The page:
The opinion of the court was delivered by: Urbina, District Judge.
GRANTING THE DEFENDANT'S MOTION FOR SUMMARY JUDGMENT
Howard P. Stewart ("the plaintiff" or "Mr. Stewart") brings this
employment discrimination case against the United States Department of
Justice ("the defendant" or "DOJ"). Mr. Stewart alleges that the DOJ
violated Title VII of the Civil Rights Act of 1964 ("Title VII"), as
amended, 42 U.S.C. § 2000e et seq., by discriminating against him on
the basis of his race. Specifically, the plaintiff claims that the
defendant discriminated against him when it passed him over on two
occasions for the position of Chief of the Environmental Crimes Section
("ECS") of the DOJ's Environmental and Natural Resources Division
("ENRD") giving the promotion to two white male employees. The defendant
now moves for summary judgment. For the reasons that follow, the court
grants the defendant's motion on both counts.
An African-American man, Mr. Stewart worked for more than 15 years at
the DOJ as an attorney in various departments, including the Criminal
Division's Fraud Section, the U.S. Attorney's Office of Pennsylvania, and
the ECS. Compl. at 3-4. After performing well as a prosecutor during his
service at the DOJ, he was promoted to the Senior Executive Service
("SES"). Id. Ronald A. Sarachan, then ECS Chief, recommended him for the
position to Lois J. Schiffer, then Assistant Attorney General in charge of
the ENRD. Id.; Pl's Opp'n to Mot. for Summ.J. ("Pl.'s Opp'n") Ex. 4 at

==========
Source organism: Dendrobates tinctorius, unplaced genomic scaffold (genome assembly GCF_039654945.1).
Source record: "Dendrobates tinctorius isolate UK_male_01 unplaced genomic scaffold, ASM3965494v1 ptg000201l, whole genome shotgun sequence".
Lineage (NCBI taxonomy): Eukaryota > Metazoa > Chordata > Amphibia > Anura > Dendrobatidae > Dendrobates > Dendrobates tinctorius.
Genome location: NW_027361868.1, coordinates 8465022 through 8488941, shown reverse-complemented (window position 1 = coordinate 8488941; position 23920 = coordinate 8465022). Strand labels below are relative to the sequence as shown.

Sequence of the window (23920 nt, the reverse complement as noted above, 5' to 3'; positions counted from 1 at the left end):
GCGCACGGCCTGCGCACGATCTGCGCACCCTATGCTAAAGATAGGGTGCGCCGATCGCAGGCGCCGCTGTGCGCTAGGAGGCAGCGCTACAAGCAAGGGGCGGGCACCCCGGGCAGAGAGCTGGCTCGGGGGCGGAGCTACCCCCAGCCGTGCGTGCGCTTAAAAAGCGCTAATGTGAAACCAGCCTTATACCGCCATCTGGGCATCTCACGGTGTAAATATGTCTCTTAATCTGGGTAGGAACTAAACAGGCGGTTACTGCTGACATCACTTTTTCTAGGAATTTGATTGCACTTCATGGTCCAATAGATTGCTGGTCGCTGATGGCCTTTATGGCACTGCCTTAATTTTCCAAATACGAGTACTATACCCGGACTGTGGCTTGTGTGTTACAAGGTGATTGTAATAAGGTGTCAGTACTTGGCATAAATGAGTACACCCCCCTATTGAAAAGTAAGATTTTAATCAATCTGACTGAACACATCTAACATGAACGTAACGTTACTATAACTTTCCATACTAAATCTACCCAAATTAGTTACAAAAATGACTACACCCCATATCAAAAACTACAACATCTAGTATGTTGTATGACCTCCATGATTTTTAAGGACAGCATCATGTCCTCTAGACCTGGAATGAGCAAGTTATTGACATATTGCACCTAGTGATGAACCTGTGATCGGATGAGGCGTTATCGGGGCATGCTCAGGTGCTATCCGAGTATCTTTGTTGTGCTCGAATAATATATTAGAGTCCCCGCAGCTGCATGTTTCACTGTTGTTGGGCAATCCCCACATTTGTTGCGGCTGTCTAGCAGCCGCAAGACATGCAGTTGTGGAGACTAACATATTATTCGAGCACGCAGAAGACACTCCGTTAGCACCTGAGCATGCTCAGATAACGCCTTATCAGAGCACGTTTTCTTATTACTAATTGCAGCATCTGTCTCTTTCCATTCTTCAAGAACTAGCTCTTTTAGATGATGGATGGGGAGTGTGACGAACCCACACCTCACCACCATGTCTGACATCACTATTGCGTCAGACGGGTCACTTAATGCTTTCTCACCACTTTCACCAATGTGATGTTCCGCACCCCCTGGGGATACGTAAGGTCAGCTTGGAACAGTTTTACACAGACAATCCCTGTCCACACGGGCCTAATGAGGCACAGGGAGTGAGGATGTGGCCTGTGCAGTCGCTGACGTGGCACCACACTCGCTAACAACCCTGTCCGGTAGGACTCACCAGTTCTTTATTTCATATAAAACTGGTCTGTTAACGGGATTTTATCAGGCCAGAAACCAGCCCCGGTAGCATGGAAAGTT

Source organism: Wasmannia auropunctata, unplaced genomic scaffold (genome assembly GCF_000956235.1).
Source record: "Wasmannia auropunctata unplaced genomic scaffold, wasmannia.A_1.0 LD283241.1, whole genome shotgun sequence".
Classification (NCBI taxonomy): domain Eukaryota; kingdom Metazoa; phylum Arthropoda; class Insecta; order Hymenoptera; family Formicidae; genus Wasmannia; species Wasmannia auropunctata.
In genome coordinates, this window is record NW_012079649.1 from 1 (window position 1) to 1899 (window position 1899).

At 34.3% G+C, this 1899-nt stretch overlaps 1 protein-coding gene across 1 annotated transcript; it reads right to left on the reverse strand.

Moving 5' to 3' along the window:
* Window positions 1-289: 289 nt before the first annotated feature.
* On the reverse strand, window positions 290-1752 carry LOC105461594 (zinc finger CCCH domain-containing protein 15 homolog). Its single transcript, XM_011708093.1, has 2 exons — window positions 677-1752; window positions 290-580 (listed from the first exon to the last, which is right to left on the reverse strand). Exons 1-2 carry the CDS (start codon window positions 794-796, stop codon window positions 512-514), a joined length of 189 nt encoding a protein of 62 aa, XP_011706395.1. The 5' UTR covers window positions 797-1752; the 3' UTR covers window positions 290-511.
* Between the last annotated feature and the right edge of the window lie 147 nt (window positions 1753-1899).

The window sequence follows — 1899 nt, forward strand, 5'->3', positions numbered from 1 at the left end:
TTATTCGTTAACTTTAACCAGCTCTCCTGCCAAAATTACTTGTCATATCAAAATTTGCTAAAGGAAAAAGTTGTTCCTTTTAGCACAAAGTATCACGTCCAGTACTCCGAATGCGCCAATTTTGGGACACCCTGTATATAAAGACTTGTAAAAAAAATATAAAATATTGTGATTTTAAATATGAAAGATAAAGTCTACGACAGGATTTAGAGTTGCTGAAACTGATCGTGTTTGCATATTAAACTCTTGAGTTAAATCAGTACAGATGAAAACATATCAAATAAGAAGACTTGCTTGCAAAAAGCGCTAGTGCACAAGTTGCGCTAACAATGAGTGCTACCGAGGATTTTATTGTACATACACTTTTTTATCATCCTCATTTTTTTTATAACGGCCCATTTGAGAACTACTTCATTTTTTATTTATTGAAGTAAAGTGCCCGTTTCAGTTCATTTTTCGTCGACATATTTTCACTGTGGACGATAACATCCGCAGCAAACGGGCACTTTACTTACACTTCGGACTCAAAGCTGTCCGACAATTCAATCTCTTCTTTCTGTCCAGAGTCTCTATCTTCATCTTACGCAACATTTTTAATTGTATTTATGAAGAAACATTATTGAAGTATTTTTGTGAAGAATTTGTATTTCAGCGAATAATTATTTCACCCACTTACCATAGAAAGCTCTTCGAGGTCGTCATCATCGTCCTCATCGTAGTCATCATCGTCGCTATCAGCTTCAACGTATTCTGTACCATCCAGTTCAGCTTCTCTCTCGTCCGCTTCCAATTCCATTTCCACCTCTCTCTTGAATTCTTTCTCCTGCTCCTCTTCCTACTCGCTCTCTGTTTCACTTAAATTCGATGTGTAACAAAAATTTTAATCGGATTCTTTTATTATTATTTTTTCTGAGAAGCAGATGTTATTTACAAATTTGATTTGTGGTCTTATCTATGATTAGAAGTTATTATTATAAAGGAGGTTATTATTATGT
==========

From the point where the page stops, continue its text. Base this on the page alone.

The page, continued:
1. In 1995, Mr. Stewart became the only SES-level employee in the ECS
other than the person holding the position as Section Chief. Compl. at
4. At the same time, the DOJ appointed Mr. Stewart to his current
position, Senior Litigation Counsel. Id.
The principal factual allegations are as follows. In 1997, the position
of ECS Chief became vacant and Mr. Stewart applied. Id. After evaluating
10 candidates, Ms. Schiffer selected Steven Solow, a white male, for the
position because "he had the temperament and expertise to provide the
leadership to the Section. . . ." Mot. for Summ.J. at 1, 8. In August
1998, Mr. Stewart filed a complaint with the Equal Employment Opportunity
Commission ("EEOC") alleging racial discrimination because he believed he
was the most qualified candidate for the position of Chief. Pl's Opp'n at
2, 12, 17. In 2000, the position of ECS Chief became vacant again, and
Mr. Stewart again applied.
Compl. at 5. Ms. Schiffer chose David Uhlmann after apparently receiving
strong recommendations in support of his candidacy. Mot. for Summ.J. at
25, 26 (citing Cruden Dep. at 10-11; Sobeck Dep. at 84-85). Ms. Schiffer
ultimately concluded that, "[c]ertainly Mr. Stewart had great strengths,
but I thought that Mr. Uhlmann had greater strengths." Id. at 25.
On both counts, Mr. Stewart contests that he suffered adverse
employment actions since the ECS Chief position would have entailed
"significantly elevated supervisory duties and responsibilities" as